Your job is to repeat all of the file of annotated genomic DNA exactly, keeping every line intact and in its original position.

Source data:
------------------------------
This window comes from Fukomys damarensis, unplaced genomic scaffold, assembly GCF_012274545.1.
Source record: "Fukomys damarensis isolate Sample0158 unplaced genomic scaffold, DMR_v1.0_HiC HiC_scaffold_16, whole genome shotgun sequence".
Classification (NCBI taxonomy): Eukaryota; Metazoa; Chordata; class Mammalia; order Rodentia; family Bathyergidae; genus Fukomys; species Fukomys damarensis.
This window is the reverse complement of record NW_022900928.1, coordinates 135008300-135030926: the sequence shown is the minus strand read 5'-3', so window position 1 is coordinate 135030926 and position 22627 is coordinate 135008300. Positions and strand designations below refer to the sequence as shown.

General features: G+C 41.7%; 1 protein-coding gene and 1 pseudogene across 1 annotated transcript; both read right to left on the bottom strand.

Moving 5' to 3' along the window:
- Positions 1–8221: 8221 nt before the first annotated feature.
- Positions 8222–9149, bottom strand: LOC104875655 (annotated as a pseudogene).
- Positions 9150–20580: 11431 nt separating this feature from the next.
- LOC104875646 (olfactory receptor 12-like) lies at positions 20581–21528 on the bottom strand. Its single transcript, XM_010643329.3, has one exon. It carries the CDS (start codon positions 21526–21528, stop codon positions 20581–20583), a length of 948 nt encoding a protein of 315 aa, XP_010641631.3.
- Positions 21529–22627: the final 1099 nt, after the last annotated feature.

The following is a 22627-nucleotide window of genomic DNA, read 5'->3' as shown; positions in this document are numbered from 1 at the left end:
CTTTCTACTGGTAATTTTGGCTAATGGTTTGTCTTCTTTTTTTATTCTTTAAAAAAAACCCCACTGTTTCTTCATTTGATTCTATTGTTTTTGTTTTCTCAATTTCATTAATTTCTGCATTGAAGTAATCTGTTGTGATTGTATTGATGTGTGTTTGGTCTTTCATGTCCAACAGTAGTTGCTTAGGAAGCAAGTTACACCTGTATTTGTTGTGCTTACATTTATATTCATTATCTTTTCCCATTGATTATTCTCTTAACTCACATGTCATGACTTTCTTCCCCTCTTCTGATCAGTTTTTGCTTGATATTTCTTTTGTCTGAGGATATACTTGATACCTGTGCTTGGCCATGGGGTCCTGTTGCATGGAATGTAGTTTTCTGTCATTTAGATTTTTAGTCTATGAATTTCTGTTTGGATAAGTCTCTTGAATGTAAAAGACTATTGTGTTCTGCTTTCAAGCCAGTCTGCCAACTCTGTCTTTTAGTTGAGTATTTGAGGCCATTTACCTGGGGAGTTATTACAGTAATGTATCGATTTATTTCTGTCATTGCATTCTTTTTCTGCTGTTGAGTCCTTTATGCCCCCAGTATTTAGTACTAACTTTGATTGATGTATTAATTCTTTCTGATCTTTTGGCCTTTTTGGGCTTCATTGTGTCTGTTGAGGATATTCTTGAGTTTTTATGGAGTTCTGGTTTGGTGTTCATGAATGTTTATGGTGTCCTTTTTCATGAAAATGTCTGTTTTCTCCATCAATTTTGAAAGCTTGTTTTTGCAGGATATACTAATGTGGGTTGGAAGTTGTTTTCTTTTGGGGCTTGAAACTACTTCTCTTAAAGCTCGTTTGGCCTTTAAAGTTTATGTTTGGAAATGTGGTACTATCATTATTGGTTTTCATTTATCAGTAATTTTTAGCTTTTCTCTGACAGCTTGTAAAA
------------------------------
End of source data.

This window comes from Fukomys damarensis, unplaced genomic scaffold, assembly GCF_012274545.1.
Source record: "Fukomys damarensis isolate Sample0158 unplaced genomic scaffold, DMR_v1.0_HiC HiC_scaffold_16, whole genome shotgun sequence".
Classification (NCBI taxonomy): Eukaryota; Metazoa; Chordata; class Mammalia; order Rodentia; family Bathyergidae; genus Fukomys; species Fukomys damarensis.
This window is the reverse complement of record NW_022900928.1, coordinates 135008300-135030926: the sequence shown is the minus strand read 5'-3', so window position 1 is coordinate 135030926 and position 22627 is coordinate 135008300. Positions and strand designations below refer to the sequence as shown.

General features: G+C 41.7%; 1 protein-coding gene and 1 pseudogene across 1 annotated transcript; both read right to left on the bottom strand.

Moving 5' to 3' along the window:
- Positions 1–8221: 8221 nt before the first annotated feature.
- Positions 8222–9149, bottom strand: LOC104875655 (annotated as a pseudogene).
- Positions 9150–20580: 11431 nt separating this feature from the next.
- LOC104875646 (olfactory receptor 12-like) lies at positions 20581–21528 on the bottom strand. Its single transcript, XM_010643329.3, has one exon. It carries the CDS (start codon positions 21526–21528, stop codon positions 20581–20583), a length of 948 nt encoding a protein of 315 aa, XP_010641631.3.
- Positions 21529–22627: the final 1099 nt, after the last annotated feature.

The following is a 22627-nucleotide window of genomic DNA, read 5'->3' as shown; positions in this document are numbered from 1 at the left end:
CTTTCTACTGGTAATTTTGGCTAATGGTTTGTCTTCTTTTTTTATTCTTTAAAAAAAACCCCACTGTTTCTTCATTTGATTCTATTGTTTTTGTTTTCTCAATTTCATTAATTTCTGCATTGAAGTAATCTGTTGTGATTGTATTGATGTGTGTTTGGTCTTTCATGTCCAACAGTAGTTGCTTAGGAAGCAAGTTACACCTGTATTTGTTGTGCTTACATTTATATTCATTATCTTTTCCCATTGATTATTCTCTTAACTCACATGTCATGACTTTCTTCCCCTCTTCTGATCAGTTTTTGCTTGATATTTCTTTTGTCTGAGGATATACTTGATACCTGTGCTTGGCCATGGGGTCCTGTTGCATGGAATGTAGTTTTCTGTCATTTAGATTTTTAGTCTATGAATTTCTGTTTGGATAAGTCTCTTGAATGTAAAAGACTATTGTGTTCTGCTTTCAAGCCAGTCTGCCAACTCTGTCTTTTAGTTGAGTATTTGAGGCCATTTACCTGGGGAGTTATTACAGTAATGTATCGATTTATTTCTGTCATTGCATTCTTTTTCTGCTGTTGAGTCCTTTATGCCCCCAGTATTTAGTACTAACTTTGATTGATGTATTAATTCTTTCTGATCTTTTGGCCTTTTTGGGCTTCATTGTGTCTGTTGAGGATATTCTTGAGTTTTTATGGAGTTCTGGTTTGGTGTTCATGAATGTTTATGGTGTCCTTTTTCATGAAAATGTCTGTTTTCTCCATCAATTTTGAAAGCTTGTTTTTGCAGGATATACTAATGTGGGTTGGAAGTTGTTTTCTTTTGGGGCTTGAAACTACTTCTCTTAAAGCTCGTTTGGCCTTTAAAGTTTATGTTTGGAAATGTGGTACTATCATTATTGGTTTTCATTTATCAGTAATTTTTAGCTTTTCTCTGACAGCTTGTAAAA